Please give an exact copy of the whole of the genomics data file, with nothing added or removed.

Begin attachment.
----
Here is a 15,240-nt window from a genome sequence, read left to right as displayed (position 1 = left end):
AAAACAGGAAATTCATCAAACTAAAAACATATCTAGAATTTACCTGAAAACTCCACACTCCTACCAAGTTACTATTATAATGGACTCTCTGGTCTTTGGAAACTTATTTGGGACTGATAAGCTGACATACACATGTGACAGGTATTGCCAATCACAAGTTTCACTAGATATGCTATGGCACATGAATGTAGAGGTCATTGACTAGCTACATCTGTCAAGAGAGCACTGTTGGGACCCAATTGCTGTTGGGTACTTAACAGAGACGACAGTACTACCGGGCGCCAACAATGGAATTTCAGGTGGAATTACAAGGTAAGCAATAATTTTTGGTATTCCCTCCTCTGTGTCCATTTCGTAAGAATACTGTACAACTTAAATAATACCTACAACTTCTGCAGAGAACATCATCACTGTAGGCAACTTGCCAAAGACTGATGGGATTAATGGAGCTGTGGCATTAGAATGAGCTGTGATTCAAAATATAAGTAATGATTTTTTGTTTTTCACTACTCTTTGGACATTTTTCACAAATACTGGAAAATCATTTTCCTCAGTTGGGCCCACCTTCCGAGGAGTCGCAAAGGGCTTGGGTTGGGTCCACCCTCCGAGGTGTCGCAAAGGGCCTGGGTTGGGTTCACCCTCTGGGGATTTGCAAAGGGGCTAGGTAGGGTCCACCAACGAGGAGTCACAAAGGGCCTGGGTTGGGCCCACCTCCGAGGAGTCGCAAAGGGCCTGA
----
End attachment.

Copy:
Here is a 15,240-nt window from a genome sequence, read left to right as displayed (position 1 = left end):
AAAACAGGAAATTCATCAAACTAAAAACATATCTAGAATTTACCTGAAAACTCCACACTCCTACCAAGTTACTATTATAATGGACTCTCTGGTCTTTGGAAACTTATTTGGGACTGATAAGCTGACATACACATGTGACAGGTATTGCCAATCACAAGTTTCACTAGATATGCTATGGCACATGAATGTAGAGGTCATTGACTAGCTACATCTGTCAAGAGAGCACTGTTGGGACCCAATTGCTGTTGGGTACTTAACAGAGACGACAGTACTACCGGGCGCCAACAATGGAATTTCAGGTGGAATTACAAGGTAAGCAATAATTTTTGGTATTCCCTCCTCTGTGTCCATTTCGTAAGAATACTGTACAACTTAAATAATACCTACAACTTCTGCAGAGAACATCATCACTGTAGGCAACTTGCCAAAGACTGATGGGATTAATGGAGCTGTGGCATTAGAATGAGCTGTGATTCAAAATATAAGTAATGATTTTTTGTTTTTCACTACTCTTTGGACATTTTTCACAAATACTGGAAAATCATTTTCCTCAGTTGGGCCCACCTTCCGAGGAGTCGCAAAGGGCTTGGGTTGGGTCCACCCTCCGAGGTGTCGCAAAGGGCCTGGGTTGGGTTCACCCTCTGGGGATTTGCAAAGGGGCTAGGTAGGGTCCACCAACGAGGAGTCACAAAGGGCCTGGGTTGGGCCCACCTCCGAGGAGTCGCAAAGGGCCTGA